Monks were Christians who lived in solitude to pursue a life of prayer and spiritual purity. They turned away from the world and followed the teachings of Jesus Christ in radical obedience. Monasticism was a significant feature of the Orthodox Church and Byzantine society. This article explains the history and purpose of Christian monasticism.
Monasticism comes from the Greek word alone. The first monks in Egypt lived by themselves in remote desert caves. Later monks lived together as small communities in a monastery. These Christians renounced worldly concerns to focus their life on prayer and spiritual development. The goal of monasticism was obedience and commitment to Jesus. They forsook normal social patterns to follow Jesus' radical calling. (See also, "Monastic Life" and "St. Basil's Monastic Vision).
"He who loves father or mother more than Me is not worthy of Me; and he who loves son or daughter more than Me is not worthy of Me. And he who does not take his cross and follow after Me is not worthy of Me. He who has found his life will lose it, and he who has lost his life for My sake will find it." (Matthew 10:37–39)
"If anyone wishes to come after Me, he must deny himself, and take up his cross daily and follow Me. For whoever wishes to save his life will lose it, but whoever loses his life for My sake, he is the one who will save it. For what is a man profited if he gains the whole world, and loses or forfeits himself?" (Luke 9:23–25)
As Jesus commanded, monks left behind everything to follow their Lord. Monks took vows of obedience and poverty. This meant severing family ties and renouncing all wealth. Monks thus devoted themselves to a life of prayer, contemplation, and worship. This communal life embodied God's Kingdom here on earth. Monks followed an angelic way of life, dedicated to praising and loving God.
Asceticism was a common element of the monastic experience. To train the mind and soul, monks would perform spiritual exercises, such as fasting and living in extreme conditions. Physical practices developed inner strength and spiritual purity by overcoming the desires of the flesh. The disciplined exercises helped a person hear and obey the voice of God, but also expressed humility and repentance before God. The goal of ascetic practices was to cultivate a heart of obedience and repentance before God.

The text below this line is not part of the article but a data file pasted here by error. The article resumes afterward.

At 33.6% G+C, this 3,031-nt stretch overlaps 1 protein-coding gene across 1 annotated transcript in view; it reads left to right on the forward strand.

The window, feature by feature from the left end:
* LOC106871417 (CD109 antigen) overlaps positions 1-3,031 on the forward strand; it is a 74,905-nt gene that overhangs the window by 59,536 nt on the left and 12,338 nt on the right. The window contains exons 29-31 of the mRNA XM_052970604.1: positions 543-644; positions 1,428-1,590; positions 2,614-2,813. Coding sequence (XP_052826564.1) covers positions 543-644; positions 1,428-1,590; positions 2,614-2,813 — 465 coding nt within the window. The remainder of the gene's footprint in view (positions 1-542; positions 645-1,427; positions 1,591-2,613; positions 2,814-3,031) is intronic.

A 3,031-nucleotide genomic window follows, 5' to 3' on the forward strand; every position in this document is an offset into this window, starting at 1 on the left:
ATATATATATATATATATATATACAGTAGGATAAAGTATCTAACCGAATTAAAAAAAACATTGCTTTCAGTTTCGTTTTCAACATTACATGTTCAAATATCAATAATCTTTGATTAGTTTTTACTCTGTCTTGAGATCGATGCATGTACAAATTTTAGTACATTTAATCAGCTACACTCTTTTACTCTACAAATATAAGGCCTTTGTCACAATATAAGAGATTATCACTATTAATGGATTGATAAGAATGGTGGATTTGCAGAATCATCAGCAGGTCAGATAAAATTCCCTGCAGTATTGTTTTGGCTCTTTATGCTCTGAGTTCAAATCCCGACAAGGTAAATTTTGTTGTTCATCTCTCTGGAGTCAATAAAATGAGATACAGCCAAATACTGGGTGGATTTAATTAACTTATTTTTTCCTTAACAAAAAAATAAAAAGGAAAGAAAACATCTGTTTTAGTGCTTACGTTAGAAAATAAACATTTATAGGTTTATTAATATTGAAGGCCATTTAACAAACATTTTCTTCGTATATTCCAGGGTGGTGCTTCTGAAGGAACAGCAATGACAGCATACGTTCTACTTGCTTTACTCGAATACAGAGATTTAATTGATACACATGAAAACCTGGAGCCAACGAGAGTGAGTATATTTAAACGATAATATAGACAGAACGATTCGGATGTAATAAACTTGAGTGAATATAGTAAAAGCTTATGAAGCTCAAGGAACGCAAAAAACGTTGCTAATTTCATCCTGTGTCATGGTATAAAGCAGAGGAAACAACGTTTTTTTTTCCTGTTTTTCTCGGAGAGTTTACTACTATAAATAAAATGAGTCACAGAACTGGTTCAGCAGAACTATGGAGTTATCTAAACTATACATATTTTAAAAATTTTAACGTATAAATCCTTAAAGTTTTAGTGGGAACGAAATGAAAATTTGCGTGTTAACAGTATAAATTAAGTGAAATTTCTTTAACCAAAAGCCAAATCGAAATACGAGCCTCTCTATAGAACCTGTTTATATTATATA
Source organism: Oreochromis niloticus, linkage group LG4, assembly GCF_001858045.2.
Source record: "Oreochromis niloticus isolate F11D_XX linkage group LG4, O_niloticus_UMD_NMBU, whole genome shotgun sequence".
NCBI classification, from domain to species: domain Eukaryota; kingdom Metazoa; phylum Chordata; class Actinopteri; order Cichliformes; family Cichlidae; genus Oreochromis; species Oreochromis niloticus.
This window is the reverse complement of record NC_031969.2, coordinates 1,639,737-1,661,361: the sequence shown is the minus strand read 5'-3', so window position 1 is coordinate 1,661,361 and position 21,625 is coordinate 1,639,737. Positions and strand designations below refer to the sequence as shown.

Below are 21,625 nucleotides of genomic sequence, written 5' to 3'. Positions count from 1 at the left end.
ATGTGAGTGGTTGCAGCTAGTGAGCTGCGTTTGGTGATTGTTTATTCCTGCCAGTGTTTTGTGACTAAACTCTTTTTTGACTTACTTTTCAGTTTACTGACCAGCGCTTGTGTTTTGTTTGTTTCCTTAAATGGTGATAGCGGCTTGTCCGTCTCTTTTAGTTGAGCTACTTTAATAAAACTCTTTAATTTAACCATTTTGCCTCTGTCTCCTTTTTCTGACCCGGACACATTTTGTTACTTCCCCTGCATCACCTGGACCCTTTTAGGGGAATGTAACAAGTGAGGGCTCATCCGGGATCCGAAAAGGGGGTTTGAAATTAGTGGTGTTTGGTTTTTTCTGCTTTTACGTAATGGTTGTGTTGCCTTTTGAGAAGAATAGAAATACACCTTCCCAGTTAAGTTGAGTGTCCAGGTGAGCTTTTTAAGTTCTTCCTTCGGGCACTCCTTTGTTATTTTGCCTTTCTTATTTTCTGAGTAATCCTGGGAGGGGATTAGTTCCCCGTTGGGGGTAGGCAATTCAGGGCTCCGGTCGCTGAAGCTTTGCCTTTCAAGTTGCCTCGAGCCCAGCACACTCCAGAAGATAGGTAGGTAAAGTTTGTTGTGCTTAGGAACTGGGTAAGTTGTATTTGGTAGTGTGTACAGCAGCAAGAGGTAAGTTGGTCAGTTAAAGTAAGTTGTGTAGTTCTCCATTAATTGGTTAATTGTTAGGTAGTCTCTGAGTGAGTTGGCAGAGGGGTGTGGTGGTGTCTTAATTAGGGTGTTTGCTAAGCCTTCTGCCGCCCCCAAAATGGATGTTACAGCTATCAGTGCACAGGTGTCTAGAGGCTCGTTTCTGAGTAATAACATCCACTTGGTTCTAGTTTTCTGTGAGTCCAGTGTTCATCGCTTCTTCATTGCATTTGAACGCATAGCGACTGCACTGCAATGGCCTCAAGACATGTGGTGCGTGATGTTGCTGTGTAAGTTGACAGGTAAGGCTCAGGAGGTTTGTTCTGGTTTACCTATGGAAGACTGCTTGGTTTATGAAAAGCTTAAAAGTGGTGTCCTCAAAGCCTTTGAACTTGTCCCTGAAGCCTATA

The famous monk-bishop John Chrysostom (347–407) described the monastic life as such:
Delicacy of good was disregarded and extravagant attire disdained, all pride was put down, and all zeal for profane wisdom [pagan philosophy] was wholly transferred to the divine oracles [of Scripture]; whole days were spent in reading, and whole nights were devoted to prayers; no mention was made of the glory of your patrimony, nor any thought taken of wealth. You knew that to clasp the knees [in work] and run to the feet of the brothers [in service] is superior to all high birth.
Two Types: Eremetic and Cenobotic
Christian monasticism began in Egypt with Antony the Great (251–356), the so-called "Father of Monasticism." Orphaned at an early age, Antony sold his inheritance and lived in the Egyptian desert for thirty-five years. After enduring spiritual and physical trials, he emerged healthy and serene to the awe of many people. The popular biography Life of Antony inspired countless people to adopt a monastic lifestyle in the deserts of Egypt. These early monks lived as isolated hermits. This eremetic ("desert-living") monasticism emphasized solitude and asceticism.
Another type of monasticism, called cenobotic ("common life"), emphasized community. These monks lived together in active spiritual fellowship. They lived in a common area, followed a common "rule," shared their meals in the refractory, and worked as a group. These communal activities allowed the monks to grow in their love for one another. An Egyptian monk named Pachomius first developed the cenobotic monasteries in Egypt in the 320's, but soon afterward St. Basil the Great in Cappadocia popularized communal monasticism. The Orthodox Church of the Byzantine Empire preferred this communal form of monasticism.
A third type, lavratic monasticism blended individual (eremetic) and communal (cenobotic) monasticism. In lavra monasteries, monks lived independently during the week in their solitary cells, where they prayed and worked. Then on weekends, they would visit the monastery complex to attend the liturgy at church and get more supplies for the week. Finally, "wandering monks" traveled the countryside as holy men, but they were often maligned as selfish and irresponsible.
Basil and the Monasticism Movement